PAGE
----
|Publication number||US4178727 A|
|Application number||US 05/874,117|
|Publication date||Dec 18, 1979|
|Filing date||Feb 1, 1978|
|Priority date||Feb 1, 1978|
|Also published as||DE2965171D1, EP0003442A1, EP0003442B1|
|Publication number||05874117, 874117, US 4178727 A, US 4178727A, US-A-4178727, US4178727 A, US4178727A|
|Inventors||Richard C. Prusinski, Timothy E. Johnson|
|Original Assignee||Architectural Research Corporation|
|Export Citation||BiBTeX, EndNote, RefMan|
|Patent Citations (7), Non-Patent Citations (1), Referenced by (54), Classifications (19), Legal Events (1)|
|External Links: USPTO, USPTO Assignment, Espacenet|
In recent times, national attention has been focused upon methods to conserve energy resources, particularly fossil fuels which comprise a non-renewable source of energy. One of the principal possible sources of additional energy is energy received from the sun, commonly referred to as "solar energy."Recent attention has been directed to phase change materials, such as an aqueous mixture of glauber salts, as a material useful in collecting solar energy during sunlight hours and emitting such energy during the nighttime. Additionally, such phase change materials are capable of collecting excess heat energy which may occur in a building structure. Such phase change materials have the capability of being solid at normal room temperatures but melting at such normal room temperatures when subjected to the sun's rays to thereby absorb heat energy. Thus, during the daytime, the phase change material will absorb sun energy and other excess heat energy. During the nighttime, when there is no sun energy and the normal room temperature begins to decrease, the phase change material will revert from liquid back to solid and in the process emit the heat which was previously stored. Thus, the stored energy is given off during the nighttime when it is needed.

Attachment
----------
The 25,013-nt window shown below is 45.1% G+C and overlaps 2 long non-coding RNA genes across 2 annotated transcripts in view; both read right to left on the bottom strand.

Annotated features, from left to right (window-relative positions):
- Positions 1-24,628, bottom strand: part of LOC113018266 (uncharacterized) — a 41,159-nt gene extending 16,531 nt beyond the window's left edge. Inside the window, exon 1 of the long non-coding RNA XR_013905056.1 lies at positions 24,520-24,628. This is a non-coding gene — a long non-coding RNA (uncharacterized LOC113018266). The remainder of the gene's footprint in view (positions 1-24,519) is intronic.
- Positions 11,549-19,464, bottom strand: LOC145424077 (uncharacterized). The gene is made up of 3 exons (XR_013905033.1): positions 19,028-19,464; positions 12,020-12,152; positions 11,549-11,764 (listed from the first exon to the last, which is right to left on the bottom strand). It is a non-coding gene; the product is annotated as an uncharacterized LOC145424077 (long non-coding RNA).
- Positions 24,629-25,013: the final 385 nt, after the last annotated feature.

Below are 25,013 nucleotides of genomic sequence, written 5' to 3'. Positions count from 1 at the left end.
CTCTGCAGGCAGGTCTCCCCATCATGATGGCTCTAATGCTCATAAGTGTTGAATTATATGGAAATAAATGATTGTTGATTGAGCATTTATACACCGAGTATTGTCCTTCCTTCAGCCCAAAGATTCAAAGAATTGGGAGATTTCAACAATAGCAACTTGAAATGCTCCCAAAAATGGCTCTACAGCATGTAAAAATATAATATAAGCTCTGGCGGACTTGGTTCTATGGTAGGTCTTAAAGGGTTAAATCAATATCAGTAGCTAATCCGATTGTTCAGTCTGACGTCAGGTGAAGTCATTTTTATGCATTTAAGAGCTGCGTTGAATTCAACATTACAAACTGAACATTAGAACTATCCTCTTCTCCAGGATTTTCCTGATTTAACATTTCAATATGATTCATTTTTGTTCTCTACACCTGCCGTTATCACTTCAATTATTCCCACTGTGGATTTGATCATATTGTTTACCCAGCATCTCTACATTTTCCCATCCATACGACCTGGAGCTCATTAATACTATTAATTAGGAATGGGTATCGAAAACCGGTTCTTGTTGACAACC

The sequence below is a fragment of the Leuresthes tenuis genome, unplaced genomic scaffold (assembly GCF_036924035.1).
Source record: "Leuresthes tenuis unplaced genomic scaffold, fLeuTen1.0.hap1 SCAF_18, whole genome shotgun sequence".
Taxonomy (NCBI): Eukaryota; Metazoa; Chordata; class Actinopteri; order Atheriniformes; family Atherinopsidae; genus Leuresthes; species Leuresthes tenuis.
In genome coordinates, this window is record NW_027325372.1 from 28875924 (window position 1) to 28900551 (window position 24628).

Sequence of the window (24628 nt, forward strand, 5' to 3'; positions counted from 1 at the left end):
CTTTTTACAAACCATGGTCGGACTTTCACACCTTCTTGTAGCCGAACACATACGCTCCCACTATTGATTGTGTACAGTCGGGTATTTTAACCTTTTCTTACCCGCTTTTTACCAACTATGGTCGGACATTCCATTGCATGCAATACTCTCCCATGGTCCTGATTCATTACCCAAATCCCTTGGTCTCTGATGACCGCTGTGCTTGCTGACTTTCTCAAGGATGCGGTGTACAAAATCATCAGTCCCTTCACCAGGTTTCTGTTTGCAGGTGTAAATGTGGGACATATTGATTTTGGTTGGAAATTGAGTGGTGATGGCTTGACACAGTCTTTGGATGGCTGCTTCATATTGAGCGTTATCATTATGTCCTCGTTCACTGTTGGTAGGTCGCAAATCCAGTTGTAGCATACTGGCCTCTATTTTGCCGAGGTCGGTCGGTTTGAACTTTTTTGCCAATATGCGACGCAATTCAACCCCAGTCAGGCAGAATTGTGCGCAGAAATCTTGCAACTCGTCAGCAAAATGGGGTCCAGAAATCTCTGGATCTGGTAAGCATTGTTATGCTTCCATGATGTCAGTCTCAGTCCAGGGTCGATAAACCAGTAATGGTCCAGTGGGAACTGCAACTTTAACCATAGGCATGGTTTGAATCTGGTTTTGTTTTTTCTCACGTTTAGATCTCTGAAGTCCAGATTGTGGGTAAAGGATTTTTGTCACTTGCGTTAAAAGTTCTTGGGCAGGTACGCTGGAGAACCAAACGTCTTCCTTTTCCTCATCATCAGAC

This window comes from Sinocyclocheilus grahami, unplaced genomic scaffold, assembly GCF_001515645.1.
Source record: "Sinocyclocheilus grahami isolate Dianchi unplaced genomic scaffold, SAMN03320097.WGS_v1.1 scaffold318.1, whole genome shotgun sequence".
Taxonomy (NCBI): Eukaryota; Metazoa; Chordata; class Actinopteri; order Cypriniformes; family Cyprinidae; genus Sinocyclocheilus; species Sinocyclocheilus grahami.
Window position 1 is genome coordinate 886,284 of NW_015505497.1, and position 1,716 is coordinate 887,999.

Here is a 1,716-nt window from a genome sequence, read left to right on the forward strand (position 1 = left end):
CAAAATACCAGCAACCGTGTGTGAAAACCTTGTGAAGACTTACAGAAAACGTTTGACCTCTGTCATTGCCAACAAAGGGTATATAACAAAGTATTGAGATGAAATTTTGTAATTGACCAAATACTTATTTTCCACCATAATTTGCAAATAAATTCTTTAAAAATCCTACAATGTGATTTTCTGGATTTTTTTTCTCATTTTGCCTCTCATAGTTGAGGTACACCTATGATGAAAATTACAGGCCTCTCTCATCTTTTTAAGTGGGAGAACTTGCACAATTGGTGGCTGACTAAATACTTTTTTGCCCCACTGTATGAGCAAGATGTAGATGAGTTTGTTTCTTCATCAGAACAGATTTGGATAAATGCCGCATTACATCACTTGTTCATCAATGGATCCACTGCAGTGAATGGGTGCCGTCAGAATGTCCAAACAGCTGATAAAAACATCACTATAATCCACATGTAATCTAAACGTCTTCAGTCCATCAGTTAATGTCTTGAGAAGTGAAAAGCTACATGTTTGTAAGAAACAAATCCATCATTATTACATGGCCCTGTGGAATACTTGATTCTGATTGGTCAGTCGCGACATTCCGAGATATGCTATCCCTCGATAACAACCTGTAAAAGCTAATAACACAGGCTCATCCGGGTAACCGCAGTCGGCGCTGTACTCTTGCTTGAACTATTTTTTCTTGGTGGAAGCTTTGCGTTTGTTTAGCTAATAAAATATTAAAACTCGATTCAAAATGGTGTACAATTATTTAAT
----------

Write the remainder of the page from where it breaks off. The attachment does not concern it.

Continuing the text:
One problem with such phase change material has been that, being incongruent aqueous mixtures, there is a tendency for the constituents of the mixture to separate under the force of gravity after undergoing a few hundred freeze-thaw cycles. It has been learned, however, that if the mixture is contained in layers of about one-quarter inch or less, the number of freeze-thaw cycles which the material may undergo is greatly increased. Thus, it becomes practical to make the container for the phase change material in the form of a building element, such as a floor or ceiling tile in a house. When used as a floor tile, such a building element may absorb sun rays directly through windows and glass doors of a house during the day. Sunlight may be reflected to the ceiling tiles by means of a reflective louver device similar to an upside down venetian blind placed exteriorly of the house.
In accordance with the present invention, we have provided structures for incorporating such phase change materials into tiles, for use either as ceiling or floor tiles. This results in use of the tiles as building materials as well as for heat absorbing. Thus, the cost of the panels is prorated between two functions resulting in making them economically attractive.